« Reply #3 on: 14/06/2014 02:48:19 »
Quote from: JP
As you point out, gravity is unique among the forces as being something intimately related to the curvature of space-time.
So how is this different from the electrostatic field? The electrostatic field E is defined by how test particle having charge q behaves when placed in the field. In classical electrostatics

E = Felec/q

In classical gravity we have the same thing, i.e. the gravitational field G is defined by how it acts on a test mass m

G = Fgrav/m

In general relativity its similar. For the exact expression please see Eq. (8) at http://home.comcast.net/~peter.m.brown/gr/grav_force.htm

It should be noticed that there is no requirement that there be spacetime curvature be present in the field where the particle is located in order for there to be a gravitational force on the test particle. People often confuse the presence of a gravitational field with spacetime curvature. I worked out an example of the gravitational force on a particle in a uniform gravitational field, a field with zero spacetime curvature. See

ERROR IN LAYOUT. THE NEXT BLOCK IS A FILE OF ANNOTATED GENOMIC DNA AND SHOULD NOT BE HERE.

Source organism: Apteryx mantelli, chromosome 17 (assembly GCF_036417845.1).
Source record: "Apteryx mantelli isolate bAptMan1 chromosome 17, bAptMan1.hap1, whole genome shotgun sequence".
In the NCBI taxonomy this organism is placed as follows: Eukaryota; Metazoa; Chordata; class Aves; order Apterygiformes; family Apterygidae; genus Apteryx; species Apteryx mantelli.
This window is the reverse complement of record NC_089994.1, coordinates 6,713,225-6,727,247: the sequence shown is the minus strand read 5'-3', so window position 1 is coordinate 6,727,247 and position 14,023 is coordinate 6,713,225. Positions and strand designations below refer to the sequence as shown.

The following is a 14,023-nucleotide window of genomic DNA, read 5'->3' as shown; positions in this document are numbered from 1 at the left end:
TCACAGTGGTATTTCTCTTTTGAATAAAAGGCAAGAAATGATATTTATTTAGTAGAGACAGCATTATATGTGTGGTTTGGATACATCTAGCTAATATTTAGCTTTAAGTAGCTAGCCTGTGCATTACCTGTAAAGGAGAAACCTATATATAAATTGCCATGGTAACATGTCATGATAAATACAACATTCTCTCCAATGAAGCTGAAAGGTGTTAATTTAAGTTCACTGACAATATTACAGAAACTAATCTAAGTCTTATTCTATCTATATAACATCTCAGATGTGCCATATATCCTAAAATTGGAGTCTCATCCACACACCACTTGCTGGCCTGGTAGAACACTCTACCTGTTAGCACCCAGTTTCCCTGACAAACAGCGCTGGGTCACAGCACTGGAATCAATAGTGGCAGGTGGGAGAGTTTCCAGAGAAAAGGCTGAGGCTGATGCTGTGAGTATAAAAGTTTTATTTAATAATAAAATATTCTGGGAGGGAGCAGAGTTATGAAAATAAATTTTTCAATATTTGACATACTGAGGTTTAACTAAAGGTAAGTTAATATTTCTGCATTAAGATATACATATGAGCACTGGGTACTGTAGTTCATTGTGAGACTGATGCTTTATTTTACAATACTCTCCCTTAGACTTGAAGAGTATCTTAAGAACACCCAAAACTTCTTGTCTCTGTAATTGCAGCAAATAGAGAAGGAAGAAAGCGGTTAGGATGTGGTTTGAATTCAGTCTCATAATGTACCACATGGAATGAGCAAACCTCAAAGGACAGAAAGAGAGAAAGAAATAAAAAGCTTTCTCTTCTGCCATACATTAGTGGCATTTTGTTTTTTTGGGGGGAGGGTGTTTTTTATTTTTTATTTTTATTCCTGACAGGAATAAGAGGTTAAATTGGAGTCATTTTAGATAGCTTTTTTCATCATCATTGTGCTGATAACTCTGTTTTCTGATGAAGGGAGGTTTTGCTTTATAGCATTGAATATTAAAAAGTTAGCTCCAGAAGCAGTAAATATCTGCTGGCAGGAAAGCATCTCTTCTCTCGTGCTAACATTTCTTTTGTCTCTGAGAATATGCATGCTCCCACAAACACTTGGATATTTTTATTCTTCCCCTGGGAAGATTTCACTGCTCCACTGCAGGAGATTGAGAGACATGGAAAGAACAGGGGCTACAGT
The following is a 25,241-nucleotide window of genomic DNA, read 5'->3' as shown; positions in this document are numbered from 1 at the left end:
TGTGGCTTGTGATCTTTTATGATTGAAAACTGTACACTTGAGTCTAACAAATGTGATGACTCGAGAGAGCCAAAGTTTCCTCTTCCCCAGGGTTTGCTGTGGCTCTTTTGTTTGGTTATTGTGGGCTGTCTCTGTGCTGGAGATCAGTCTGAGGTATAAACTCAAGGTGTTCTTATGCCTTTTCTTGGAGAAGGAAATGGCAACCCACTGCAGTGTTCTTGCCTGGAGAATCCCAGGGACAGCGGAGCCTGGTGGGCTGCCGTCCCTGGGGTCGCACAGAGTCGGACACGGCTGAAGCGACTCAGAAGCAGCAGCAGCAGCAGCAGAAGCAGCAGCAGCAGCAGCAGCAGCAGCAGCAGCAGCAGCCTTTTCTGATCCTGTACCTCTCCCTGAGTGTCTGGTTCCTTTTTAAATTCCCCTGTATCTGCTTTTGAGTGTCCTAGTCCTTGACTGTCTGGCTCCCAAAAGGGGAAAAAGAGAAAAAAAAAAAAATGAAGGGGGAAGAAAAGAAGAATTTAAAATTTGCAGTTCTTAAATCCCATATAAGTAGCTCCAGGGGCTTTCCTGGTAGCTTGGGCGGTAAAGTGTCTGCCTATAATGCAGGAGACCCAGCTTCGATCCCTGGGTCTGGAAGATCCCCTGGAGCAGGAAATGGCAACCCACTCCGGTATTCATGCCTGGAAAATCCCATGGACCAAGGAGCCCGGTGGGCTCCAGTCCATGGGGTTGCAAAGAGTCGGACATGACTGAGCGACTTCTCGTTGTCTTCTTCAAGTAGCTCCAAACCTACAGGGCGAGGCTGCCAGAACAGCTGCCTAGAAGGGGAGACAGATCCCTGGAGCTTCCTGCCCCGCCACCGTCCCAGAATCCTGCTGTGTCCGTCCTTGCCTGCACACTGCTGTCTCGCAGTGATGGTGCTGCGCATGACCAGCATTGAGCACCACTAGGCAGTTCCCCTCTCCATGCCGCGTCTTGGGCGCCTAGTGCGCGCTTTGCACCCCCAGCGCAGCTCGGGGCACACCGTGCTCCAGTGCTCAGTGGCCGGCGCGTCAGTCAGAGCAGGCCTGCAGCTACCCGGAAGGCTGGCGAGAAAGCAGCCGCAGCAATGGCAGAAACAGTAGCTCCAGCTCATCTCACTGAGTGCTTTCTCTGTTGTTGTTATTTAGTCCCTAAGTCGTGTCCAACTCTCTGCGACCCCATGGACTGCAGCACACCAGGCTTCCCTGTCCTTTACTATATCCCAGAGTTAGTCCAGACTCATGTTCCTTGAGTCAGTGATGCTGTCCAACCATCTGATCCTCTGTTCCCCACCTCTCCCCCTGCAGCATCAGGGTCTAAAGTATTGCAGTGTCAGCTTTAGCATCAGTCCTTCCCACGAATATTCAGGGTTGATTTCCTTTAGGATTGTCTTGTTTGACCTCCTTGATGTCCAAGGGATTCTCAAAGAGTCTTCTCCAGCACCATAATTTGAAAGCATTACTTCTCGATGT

http://home.comcast.net/~peter.m.brown/gr/uniform_force.htm

So just as the electrostatic force is mediated by photons so to do they expect the gravitational force be mediated by gravitons.

Quote from: JP
This makes it a non-trivial problem to come up with a theory of gravitons. 
I don't follow. Please explain.

As Pete has pointed out the equations for gravitation and electromagnetism are very similar. Also curvature, as Pete points out need not be present for gravity. If people took the trouble to look at some of Pete's pages then a lot more understanding would be gained all round. Gravitation is not simple to model but having at least a basic understanding of the mathematics gives insights.